WB Top 100: The Wizard of Oz (1939)

During the 2017 holiday season, I got a great deal on the Best of Warner Bros. 100 Film Collection. Diane and I haven’t seen most of these movies, but we are committed to watching one a week and writing a short review.

Src: Movie Poster Collectors

1939 was a packed year when it comes to movies. Perhaps none of the movies released that year remains as famous or as popular as this week’s movie, “The Wizard of Oz”. And since both Diane and I hate this movie, we decided to pair it with a second movie: 1985’s “Return to Oz”. Thankfully, we left out “Oz the Great and the Powerful from 2013 or this post would be overkill.

As you know, “The Wizard of Oz” is a musical about a dog, Toto, and his owner, Dorothy, who are whisked away to a far away land called Oz after a cyclone strikes their farm in Kansas. Toto gets top billing in my retelling because he is the single best thing about this movie. That and the music.

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/r/MovieDetails, “The farmhands at the beginning of the Wizard of Oz are really the companions.” ZOMGbestMOVever

“The Wizard of Oz” is something most everyone sees at least once here in the United States. Channels frequently play it each year, often as a marathon, and it is the kind of movie that parents pass down to their children and subsequent generations. I watched it as a kid. Diane watched it as a kid. For both of us, it didn’t take.

In rewatching the film, I can appreciate its technical beauty and fantasy charm. It is overflowing with rich imagination and the color to match. Even in its cheapness, it is timeless. The songs also soar above the rest as they are, in my opinion, the most important thing “The Wizard of Oz” brings to the table. “Somewhere Over the Rainbow” is an objectively perfect song and is most likely the greatest original song for a movie ever. Judy Garland’s performance of it is all you ever really need to see in “The Wizard of Oz” to get your money’s worth, especially as Toto watches on from a tractor.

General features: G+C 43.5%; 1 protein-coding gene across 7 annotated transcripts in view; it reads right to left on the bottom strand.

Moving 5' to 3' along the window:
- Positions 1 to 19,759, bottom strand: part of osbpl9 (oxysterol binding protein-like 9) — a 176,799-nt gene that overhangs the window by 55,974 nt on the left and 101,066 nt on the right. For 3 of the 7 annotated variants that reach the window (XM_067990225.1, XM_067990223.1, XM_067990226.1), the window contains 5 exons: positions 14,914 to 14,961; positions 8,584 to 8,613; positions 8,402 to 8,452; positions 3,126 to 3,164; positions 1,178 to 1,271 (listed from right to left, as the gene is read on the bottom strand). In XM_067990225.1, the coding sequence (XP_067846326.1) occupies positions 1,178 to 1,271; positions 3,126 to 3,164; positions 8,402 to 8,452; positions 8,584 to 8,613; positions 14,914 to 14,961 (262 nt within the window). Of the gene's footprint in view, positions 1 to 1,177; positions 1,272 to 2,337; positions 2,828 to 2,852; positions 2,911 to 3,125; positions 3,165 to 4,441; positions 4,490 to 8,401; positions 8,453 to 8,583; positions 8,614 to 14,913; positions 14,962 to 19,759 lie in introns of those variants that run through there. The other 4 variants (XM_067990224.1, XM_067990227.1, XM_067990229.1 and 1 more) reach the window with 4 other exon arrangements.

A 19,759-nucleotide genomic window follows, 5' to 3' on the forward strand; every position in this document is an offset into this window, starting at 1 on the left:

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Toto literally being held back by the rest of this film.

The rest of “The Wizard of Oz” is just okay. Frankly, neither of us really get the appeal. We didn’t as kids and we don’t now as kid-adults. The movie lacks in plot and plays out more like a string of interconnected music videos making about as much sense as anything you would see on YouTube. I am not directly familiar with the books on which the movie is based, but there’s no digging into any rich mythos either. “The Wizard of Oz” seems like an early blueprint for all live action children’s movies, but its so prototypical that it is hard for me to sit through and enjoy. I think it is better experienced by listening to the soundtrack and not much else.

Fast forward from 1939 to 1985 and you get a much different kind of movie. “Return to Oz” was not something that either of us saw as kids. This was Diane’s first watching and my second after chasing it down years ago out of shock that it existed.

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Thankfully, Glinda the Good Witch is not in “Return to Oz” where she can instigate everything and never help anyone.

“Return to Oz” picks up immediately after “The Wizard of Oz” and it functions as a sequel/spiritual successor, only it is completely different. Based more on the books, “Return to Oz” is a darker, richer story that abandons music and dancing for abject horror. Even with its age, the scene introducing Mombi, a woman who treats her 31 severed heads as accessories to be worn as her mood demands, is terrifying. Similarly, all of the claymation work done to bring the Nome King to life is equally horrifying and memorable.

Neither of us will try to argue that “Return to Oz” is an objectively better movie. It is certainly the lesser of the two and not nearly as important, at least in the span of film history. It exists as a relic of a dark era for the Walt Disney company. After struggling to make use of the Oz property they had purchased, “Return to Oz” was a failure in the box office.